2. ^ "Archived copy". Archived from the original on 3 October 2016. Retrieved 2015-04-19.
    3. ^ "Fendi – Fashion – Modedesigner – 2010". Modedesigner.jimdo.com. Archived from the original on 12 September 2012. Retrieved 26 April 2012.
    4. ^ "Karl Lagerfeld: Der "Strichjunge von Chanel" – Lifestyle". Stern.De. 3 May 2005. Archived from the original on 14 October 2012. Retrieved 26 April 2012.
    5. ^ http://www.falabella.com.co/falabella-co/page/karl-lagerfeld?staticPageId=2800001&&kid=208252674
    6. ^ Cite error: The named reference welt-birth was invoked but never defined (see the help page).
    7. ^ DW Documentary (2018-09-09), Karl Lagerfeld - fashion designer and icon | DW Documentary, retrieved 2018-09-20
    8. ^ Lagerfeld Confidential, 2007.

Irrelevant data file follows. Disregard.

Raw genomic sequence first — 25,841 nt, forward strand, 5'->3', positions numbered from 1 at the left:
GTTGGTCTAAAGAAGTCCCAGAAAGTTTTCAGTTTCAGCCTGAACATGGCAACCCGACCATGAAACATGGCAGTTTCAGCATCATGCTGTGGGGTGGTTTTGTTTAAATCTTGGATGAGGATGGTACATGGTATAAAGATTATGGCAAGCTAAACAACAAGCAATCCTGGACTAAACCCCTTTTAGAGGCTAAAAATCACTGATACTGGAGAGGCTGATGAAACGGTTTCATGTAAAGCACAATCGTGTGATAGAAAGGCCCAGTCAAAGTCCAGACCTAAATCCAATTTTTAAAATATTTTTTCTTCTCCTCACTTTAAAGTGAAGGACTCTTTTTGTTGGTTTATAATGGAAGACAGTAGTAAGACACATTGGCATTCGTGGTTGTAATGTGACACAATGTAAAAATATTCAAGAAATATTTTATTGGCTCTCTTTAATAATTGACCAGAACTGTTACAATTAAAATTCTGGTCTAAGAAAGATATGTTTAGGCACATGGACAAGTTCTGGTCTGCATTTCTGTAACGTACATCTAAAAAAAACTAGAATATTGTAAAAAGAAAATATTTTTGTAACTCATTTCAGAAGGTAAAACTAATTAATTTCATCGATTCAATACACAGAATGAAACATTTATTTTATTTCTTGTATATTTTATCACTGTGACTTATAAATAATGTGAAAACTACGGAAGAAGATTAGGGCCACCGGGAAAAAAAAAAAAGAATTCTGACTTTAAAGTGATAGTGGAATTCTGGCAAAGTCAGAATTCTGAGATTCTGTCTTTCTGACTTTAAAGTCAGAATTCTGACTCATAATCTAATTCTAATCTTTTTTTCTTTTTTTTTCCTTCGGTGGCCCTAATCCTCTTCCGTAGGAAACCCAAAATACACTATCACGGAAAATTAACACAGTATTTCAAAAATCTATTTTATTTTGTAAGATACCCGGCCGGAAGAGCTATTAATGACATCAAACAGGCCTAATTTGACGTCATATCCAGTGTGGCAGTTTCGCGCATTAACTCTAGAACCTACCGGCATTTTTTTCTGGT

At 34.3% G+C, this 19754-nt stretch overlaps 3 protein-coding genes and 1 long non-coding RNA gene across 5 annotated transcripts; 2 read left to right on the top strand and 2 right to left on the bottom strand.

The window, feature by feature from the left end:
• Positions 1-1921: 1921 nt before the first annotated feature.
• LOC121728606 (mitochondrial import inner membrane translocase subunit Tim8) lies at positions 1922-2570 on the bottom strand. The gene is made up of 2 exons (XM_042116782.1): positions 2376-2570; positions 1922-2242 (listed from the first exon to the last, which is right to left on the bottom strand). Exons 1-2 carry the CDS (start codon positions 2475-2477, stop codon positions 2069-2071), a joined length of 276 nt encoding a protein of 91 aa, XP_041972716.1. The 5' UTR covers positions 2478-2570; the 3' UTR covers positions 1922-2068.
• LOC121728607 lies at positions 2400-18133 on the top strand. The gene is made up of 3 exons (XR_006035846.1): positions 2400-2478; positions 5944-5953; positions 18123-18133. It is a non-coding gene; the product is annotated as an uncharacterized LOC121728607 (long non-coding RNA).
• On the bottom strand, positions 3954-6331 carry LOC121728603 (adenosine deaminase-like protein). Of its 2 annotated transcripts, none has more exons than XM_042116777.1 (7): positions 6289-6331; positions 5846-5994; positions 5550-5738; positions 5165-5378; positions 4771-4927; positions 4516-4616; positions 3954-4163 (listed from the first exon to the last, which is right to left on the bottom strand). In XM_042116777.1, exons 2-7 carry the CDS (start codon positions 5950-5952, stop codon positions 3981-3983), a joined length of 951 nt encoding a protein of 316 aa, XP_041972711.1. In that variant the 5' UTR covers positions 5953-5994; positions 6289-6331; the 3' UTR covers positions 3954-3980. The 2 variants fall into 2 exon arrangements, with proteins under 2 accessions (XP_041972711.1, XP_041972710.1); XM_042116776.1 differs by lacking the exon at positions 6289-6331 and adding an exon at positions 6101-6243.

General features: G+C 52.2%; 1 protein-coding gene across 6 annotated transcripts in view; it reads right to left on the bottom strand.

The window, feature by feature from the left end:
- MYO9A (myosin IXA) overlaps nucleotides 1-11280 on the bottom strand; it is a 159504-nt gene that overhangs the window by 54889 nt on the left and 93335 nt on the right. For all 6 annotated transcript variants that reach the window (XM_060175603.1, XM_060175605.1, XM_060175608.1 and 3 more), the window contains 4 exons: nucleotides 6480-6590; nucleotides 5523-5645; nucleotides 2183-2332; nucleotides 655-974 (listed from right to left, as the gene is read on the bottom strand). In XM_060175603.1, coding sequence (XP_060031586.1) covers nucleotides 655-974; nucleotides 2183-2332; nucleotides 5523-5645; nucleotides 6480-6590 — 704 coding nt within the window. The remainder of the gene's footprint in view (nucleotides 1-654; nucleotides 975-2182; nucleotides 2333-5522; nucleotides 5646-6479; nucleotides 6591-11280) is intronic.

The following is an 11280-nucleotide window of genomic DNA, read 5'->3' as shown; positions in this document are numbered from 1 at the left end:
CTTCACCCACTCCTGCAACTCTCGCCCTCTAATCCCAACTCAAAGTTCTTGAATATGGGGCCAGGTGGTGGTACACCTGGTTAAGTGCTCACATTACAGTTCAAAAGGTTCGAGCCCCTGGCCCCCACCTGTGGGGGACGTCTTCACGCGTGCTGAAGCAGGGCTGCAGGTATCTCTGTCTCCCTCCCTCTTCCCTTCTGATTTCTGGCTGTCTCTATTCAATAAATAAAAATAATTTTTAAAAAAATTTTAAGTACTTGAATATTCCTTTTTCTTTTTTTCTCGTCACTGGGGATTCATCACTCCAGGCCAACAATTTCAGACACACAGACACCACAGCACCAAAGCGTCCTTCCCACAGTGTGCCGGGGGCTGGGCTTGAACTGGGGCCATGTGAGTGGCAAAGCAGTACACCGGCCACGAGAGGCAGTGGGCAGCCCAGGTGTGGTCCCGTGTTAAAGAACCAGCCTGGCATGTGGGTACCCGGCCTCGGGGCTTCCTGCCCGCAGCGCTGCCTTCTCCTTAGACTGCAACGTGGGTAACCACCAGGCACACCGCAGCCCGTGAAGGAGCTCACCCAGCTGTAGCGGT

But even expensive shoes can be inappropriate for an individual's foot... & cause pain, trauma... & maybe, maybe some bleeding :eek: ... yet, unlikely poorly made to contribute to such dye leakage (also the shoe is black... not red, or unlikely to have red lining I would think).

    But hey... if people want to believe that the red staining of hosiery, feet/nails, upper of shoe & shoe inlay is due to the leaching of dye from the forefoot lining of this apparent designer shoe... then that's their prerogative.

    It's a long weekend... I'm heading up to the mountains for a few days... leach territory... & if the little suckers get me... I'll be sure to post some pics of the ordeal ;) . Then we can all study (guess) the possible cause behind my red sock :rolleyes: .

    Have a good long weekend Dave.
  23. Boots n all

    Boots n all Well-Known Member

    No one said it was a cheap shoe to my knowledge anywhere in the posts?

    My prerogative and l will have a good weekend thank you Matt, you make sure you have a good one too.
  24. BEN-HUR

    BEN-HUR Well-Known Member

    No leach attack to report on... but still a good long weekend.